Aug 04, 2022 - Atlanta, GA
Alan Doolittle is doing what was once thought impossible: turning an electrical insulator into an ultra-wide bandgap semiconductor. The results have groundbreaking potential for high-power electronics, optoelectronics, and more.
For the past 80 or so years, aluminum nitride (AlN) has been thought of as nothing but an electrical insulator. Because of its high electrical insulating and thermal conductivity properties, it is used frequently in electronic applications to dissipate heat quickly and maintain efficiency.
Researchers at the Georgia Institute of Technology, led by professor Alan Doolittle, are discovering that there is a lot more to AlN than meets the eye, and their promising research shows the material has the potential to transform the semiconductor industry. By leveraging the advantages of AlN, ultra-wide bandgap (UWBG) semiconductors can be used at high-power and high-temperature levels never seen before.
“It’s rare to see such encouraging early results,” said Doolittle, the Joseph M. Pettit Professor in the School for Electrical and Computer Engineering (ECE). “To put things into perspective, AlN has the ability to handle over five times the voltage of other existing wide bandgap semiconductors. It really is the birth of a new semiconductor field.”
For electrical devices, there are two types of semiconducting materials needed: one that carries positive charges (p-type) and one that carries negative charges (n-type). The Doolittle group was able to improve current conduction in p-type AlN by 30,000,000 times and n-type AlN by 6,000 times than prior best results.
The findings, recently published in Advanced Materials and the Journal of Applied Physics, received the Most Valuable Contribution Award at the 2022 Workshop on Compound Semiconductor Materials & Devices, a premier workshop in the U.S. on high performance electronic materials.
Ultra-wide Bandgaps Equal Ultra-wide Applications
Georgia Tech’s AlN-based semiconductor findings represent an emerging new area of interdisciplinary research covering materials, physics, and devices with promising applications for future generations of high-power electronics and optoelectronics, as well as quantum electronics and harsh-environment applications.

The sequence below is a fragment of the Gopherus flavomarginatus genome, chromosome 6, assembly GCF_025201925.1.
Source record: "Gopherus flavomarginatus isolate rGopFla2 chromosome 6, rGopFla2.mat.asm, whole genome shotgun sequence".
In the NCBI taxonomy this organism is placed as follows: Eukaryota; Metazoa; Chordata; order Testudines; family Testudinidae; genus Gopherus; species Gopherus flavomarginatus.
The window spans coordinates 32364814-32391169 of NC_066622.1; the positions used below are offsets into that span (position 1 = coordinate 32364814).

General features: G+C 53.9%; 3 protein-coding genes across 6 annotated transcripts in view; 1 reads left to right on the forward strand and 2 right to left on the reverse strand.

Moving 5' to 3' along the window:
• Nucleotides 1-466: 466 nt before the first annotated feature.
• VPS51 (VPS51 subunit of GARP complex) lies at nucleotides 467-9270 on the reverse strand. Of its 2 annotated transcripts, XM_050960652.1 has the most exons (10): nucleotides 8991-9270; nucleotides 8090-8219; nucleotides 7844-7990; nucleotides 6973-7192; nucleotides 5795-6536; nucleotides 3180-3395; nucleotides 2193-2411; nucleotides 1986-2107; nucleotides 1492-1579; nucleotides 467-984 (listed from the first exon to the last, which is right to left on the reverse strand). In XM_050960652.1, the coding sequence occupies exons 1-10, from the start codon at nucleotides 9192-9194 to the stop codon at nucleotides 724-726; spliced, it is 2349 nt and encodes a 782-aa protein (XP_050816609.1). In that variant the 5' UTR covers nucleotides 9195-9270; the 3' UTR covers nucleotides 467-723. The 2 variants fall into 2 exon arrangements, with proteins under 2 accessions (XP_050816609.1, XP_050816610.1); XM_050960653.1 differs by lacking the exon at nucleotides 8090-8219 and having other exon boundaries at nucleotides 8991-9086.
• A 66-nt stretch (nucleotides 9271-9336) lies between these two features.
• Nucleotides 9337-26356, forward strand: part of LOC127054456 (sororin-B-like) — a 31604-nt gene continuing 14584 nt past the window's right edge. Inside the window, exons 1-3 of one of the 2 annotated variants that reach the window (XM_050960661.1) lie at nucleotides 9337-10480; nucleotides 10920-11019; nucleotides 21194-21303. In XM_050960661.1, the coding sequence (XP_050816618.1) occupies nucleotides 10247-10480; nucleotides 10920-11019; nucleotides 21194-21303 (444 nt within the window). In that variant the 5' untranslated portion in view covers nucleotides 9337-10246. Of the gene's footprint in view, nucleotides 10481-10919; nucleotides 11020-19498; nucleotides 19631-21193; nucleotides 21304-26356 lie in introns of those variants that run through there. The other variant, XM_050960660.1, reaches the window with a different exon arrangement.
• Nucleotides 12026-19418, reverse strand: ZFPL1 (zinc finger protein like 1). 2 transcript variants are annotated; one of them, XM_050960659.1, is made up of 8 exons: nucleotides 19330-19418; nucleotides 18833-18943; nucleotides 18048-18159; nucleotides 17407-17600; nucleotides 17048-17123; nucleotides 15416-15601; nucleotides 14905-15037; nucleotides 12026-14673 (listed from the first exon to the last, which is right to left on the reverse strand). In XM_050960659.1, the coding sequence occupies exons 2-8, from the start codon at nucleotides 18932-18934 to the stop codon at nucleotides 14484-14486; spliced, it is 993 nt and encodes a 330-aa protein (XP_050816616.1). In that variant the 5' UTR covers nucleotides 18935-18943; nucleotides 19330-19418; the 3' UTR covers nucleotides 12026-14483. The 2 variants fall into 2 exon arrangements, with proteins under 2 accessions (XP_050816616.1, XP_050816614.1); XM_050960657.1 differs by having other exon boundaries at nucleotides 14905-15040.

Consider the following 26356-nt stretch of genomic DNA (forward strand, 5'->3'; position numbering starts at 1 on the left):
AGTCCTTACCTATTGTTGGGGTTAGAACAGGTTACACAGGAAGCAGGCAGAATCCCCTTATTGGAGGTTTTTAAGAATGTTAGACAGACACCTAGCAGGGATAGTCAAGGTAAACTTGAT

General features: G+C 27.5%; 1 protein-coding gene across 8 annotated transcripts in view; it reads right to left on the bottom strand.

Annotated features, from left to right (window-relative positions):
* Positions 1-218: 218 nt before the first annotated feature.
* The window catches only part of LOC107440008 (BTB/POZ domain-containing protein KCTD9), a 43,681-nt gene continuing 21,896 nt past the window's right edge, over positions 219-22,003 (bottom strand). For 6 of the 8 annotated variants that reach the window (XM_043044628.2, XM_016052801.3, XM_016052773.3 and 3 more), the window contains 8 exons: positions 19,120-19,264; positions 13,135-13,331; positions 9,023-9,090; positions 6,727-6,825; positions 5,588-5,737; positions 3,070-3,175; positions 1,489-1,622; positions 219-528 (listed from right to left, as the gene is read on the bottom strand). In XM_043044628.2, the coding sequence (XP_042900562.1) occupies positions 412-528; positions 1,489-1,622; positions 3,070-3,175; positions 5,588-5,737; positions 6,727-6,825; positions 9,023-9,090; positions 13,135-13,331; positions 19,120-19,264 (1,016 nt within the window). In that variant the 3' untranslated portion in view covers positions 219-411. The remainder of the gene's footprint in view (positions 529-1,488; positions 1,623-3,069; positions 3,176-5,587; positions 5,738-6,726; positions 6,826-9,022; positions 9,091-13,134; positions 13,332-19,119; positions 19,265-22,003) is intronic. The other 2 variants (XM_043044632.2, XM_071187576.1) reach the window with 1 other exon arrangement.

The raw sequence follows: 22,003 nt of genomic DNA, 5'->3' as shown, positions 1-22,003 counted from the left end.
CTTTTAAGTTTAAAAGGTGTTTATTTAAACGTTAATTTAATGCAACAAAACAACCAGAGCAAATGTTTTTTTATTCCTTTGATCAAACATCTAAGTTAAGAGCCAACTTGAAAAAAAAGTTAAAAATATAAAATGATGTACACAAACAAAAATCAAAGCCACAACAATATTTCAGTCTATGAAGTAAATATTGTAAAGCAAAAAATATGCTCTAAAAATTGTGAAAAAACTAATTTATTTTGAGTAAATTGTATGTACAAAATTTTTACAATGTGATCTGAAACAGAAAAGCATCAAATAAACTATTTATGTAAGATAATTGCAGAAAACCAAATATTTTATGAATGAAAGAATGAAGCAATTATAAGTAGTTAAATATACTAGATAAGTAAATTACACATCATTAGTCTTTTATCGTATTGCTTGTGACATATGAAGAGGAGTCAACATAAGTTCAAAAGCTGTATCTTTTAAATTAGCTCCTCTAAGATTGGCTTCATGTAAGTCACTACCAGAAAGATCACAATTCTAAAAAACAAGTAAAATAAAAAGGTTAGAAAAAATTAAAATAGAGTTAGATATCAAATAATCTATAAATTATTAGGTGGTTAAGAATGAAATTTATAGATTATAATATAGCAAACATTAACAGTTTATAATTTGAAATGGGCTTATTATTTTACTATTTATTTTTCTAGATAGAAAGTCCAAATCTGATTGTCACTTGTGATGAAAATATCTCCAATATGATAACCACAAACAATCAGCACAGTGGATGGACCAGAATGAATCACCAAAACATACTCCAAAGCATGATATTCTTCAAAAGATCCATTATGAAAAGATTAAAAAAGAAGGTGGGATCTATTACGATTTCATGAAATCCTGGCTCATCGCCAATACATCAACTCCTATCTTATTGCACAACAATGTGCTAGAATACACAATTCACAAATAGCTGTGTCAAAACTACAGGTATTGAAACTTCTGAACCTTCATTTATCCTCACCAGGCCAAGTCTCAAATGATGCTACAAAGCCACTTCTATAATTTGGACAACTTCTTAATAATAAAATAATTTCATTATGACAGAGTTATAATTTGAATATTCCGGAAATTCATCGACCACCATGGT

Semiconductors can both conduct and insulate electricity, meaning they are necessary for all electronic appliances to operate. Scientists make semiconductor materials by using pure elements (most frequently silicon) and adding intentional impurities to make crystals with the desired electrical, thermal, and optical prosperities.
The bandgap is one of the most important properties of a semiconductor, as it represents the minimum energy required for electrical conduction. It is also the largest factor in determining the voltage at which a device fails (called breakdown), as well as represents the energy/wavelength of light emanating from the semiconductor. UWBG semiconductors can operate at high temperatures, frequencies, and voltages, meaning less semiconductor devices are needed in high voltage circuits which increases performance and efficiency, while reducing costs. Doolittle’s AlN-based semiconductor has the highest bandgap ever demonstrated to have both p and n-type conduction needed for electronics.